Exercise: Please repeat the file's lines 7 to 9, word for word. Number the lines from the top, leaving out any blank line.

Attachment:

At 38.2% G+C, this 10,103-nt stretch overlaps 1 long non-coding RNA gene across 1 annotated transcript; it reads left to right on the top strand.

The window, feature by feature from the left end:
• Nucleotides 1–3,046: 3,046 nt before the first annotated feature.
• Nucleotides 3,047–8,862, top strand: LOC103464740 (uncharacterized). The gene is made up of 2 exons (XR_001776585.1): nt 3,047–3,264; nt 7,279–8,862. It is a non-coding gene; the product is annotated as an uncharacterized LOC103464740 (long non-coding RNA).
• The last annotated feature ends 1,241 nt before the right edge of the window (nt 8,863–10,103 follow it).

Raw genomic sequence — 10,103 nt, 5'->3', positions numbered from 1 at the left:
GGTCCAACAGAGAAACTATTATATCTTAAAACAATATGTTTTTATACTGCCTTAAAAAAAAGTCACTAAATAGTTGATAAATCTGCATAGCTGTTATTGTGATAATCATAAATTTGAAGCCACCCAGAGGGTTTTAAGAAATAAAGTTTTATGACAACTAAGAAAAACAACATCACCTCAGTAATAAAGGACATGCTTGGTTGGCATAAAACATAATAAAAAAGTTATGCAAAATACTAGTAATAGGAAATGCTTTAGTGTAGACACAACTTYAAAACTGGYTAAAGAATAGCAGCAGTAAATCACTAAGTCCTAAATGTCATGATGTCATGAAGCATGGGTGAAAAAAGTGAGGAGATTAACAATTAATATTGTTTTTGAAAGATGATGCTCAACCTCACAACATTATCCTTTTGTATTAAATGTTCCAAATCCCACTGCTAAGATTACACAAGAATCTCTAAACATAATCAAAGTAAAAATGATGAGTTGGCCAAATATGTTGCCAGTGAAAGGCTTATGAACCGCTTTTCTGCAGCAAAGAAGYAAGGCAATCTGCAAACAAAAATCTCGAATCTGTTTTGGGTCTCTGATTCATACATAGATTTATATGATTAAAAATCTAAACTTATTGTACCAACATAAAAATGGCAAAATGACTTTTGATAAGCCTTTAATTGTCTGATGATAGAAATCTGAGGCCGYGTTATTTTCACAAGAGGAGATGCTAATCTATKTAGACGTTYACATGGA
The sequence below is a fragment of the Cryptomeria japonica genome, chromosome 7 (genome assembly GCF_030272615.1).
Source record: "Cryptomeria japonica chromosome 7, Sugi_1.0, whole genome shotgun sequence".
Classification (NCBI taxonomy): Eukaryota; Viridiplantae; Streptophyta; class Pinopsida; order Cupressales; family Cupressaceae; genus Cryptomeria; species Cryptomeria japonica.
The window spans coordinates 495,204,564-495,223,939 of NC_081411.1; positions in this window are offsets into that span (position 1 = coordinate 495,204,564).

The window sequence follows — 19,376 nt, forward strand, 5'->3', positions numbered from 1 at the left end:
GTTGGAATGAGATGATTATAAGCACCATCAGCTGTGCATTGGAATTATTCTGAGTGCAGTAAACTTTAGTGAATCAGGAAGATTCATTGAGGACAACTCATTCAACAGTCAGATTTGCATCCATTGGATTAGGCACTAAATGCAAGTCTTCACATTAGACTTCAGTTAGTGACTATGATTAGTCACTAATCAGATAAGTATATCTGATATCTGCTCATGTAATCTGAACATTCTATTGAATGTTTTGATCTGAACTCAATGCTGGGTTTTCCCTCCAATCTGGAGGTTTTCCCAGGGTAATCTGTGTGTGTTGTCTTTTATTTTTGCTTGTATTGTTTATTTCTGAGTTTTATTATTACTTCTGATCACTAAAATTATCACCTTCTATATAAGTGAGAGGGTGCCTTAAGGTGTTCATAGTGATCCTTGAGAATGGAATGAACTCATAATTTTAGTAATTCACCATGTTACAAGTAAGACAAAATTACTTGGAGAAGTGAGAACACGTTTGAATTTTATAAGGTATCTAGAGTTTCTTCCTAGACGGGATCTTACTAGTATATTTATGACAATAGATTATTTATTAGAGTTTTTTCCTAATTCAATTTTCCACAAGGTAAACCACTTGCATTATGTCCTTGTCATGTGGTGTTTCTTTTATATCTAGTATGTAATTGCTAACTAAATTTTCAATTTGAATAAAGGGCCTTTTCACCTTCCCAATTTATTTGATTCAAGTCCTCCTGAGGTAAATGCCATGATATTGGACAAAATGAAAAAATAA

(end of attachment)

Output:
GGTCCAACAGAGAAACTATTATATCTTAAAACAATATGTTTTTATACTGCCTTAAAAAAAAGTCACTAAATAGTTGATAAATCTGCATAGCTGTTATTGTGATAATCATAAATTTGAAGCCACCCAGAGGGTTTTAAGAAATAAAGTTTTATGACAACTAAGAAAAACAACATCACCTCAGTAATAAAGGACATGCTTGGTTGGCATAAAACATAATAAAAAAGTTATGCAAAATACTAGTAATAGGAAATGCTTTAGTGTAGACACAACTTYAAAACTGGYTAAAGAATAGCAGCAGTAAATCACTAAGTCCTAAATGTCATGATGTCATGAAGCATGGGTGAAAAAAGTGAGGAGATTAACAATTAATATTGTTTTTGAAAGATGATGCTCAACCTCACAACATTATCCTTTTGTATTAAATGTTCCAAATCCCACTGCTAAGATTACACAAGAATCTCTAAACATAATCAAAGTAAAAATGATGAGTTGGCCAAATATGTTGCCAGTGAAAGGCTTATGAACCGCTTTTCTGCAGCAAAGAAGYAAGGCAATCTGCAAACAAAAATCTCGAATCTGTTTTGGGTCTCTGATTCATACATAGATTTATATGATTAAAAATCTAAACTTATTGTACCAACATAAAAATGGCAAAATGACTTTTGATAAGCCTTTAATTGTCTGATGATAGAAATCTGAGGCCGYGTTATTTTCACAAGAGGAGATGCTAATCTATKTAGACGTTYACATGGA
The sequence below is a fragment of the Cryptomeria japonica genome, chromosome 7 (genome assembly GCF_030272615.1).
Source record: "Cryptomeria japonica chromosome 7, Sugi_1.0, whole genome shotgun sequence".